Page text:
What Causes Acute Inflammation?
Inflammation may indicate your body is recovering or struggling, but how can you tell? Acute inflammation your bodies way of protecting itself against harm. Some triggers include tissue damage, such as a burn, cut, or bump, the presence of a foreign substance like a splinter or a pathogen such as a virus or bacteria.
During the inflammation process your body alerts and attracts immune cells to the area of a pathogen. Immune cells then fight the pathogen and eliminate it before specialised cells will then start to repair any damage.
Good Vs Bad Inflammation
If inflammation is in response to a trigger like an infection or injury, the body’s defence system will respond rapidly and trigger the physical signs like redness or warmth or swelling. Typically these symptoms should only last a short period of time, however depending on the source, this response may last for a few days, up to a couple of weeks.
Inflammation can also be long-term, lasting for several months or even years. This may result from the body failing to eliminate the bacteria, virus or other micro-organism causing the inflammation or mistakenly attacking its own cells. When inflammation is ongoing it is classified as chronic inflammation. These can be things such as
- Rheumatoid arthritis: A condition where permanent joint inflammation occurs.
- Psoriasis: A chronic skin disease.
- Inflammation of the bowel: Conditions such as Crohn’s disease or ulcerative colitis.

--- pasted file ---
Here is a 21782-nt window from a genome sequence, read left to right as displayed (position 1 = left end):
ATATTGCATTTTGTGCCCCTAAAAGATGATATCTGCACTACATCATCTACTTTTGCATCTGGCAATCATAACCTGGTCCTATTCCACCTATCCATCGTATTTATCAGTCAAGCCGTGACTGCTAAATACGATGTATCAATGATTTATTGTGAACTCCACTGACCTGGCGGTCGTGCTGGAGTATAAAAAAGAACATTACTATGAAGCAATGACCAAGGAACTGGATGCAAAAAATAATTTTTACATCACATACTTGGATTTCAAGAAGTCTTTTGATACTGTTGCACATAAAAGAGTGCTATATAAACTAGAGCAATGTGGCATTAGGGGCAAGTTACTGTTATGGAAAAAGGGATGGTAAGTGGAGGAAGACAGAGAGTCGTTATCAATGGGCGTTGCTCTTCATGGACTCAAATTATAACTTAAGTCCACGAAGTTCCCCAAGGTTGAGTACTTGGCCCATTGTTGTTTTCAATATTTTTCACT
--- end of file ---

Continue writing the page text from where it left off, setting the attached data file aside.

While inflammation plays a key role in your body’s defence mechanism, it’s thought that chronic inflammation may increase the risk of developing more serious conditions and diseases, such as some types of cancer and even type 2 diabetes!
Treating Acute Inflammation
Some non-steroidal anti-inflammatory drugs (NSAIDs) such as ibuprofen and aspirin are available and are commonly used to reduce pain caused by acute inflammation.
For muscle and joint injuries, compressing, elevating and applying something cool to an inflamed area will help relieve some symptoms of inflammation, but won’t eliminate the underlying cause of the inflammation. For this it’s best to see your local Medwest Physiotherapist, who can diagnose and help treat the main cause of your inflammation. This can be done through rehabilitate exercises or treatment done to the specific are.
Healthy habits may also help prevent chronic inflammation, or in some cases reduce pain linked to inflammatory conditions.
Healthy Habits For Managing Chronic Inflammation
Keeping Fit And Healthy
Research indicates that being overweight triggers low grade, long-term inflammation, which may play a role in these chronic health conditions. So you can add inflammation to the long list of reasons you should maintain a healthy weight by eating a healthy, balanced diet and exercising regularly.
Limit Your Drinking
Excessive drinking above regular levels (2 standard drinks per day) on a regular basis may lead to chronic inflammation, including long-term effects on the liver, stomach, intestines and pancreas.
Omega-3 fats may help reduce the inflammation associated with some forms of arthritis, such as rheumatoid arthritis. Eating these foods may have a range of benefits for your health, but if you are experiencing arthritis, it’s likely you’ll need a supplement to get enough omega-3s to reduce inflammation.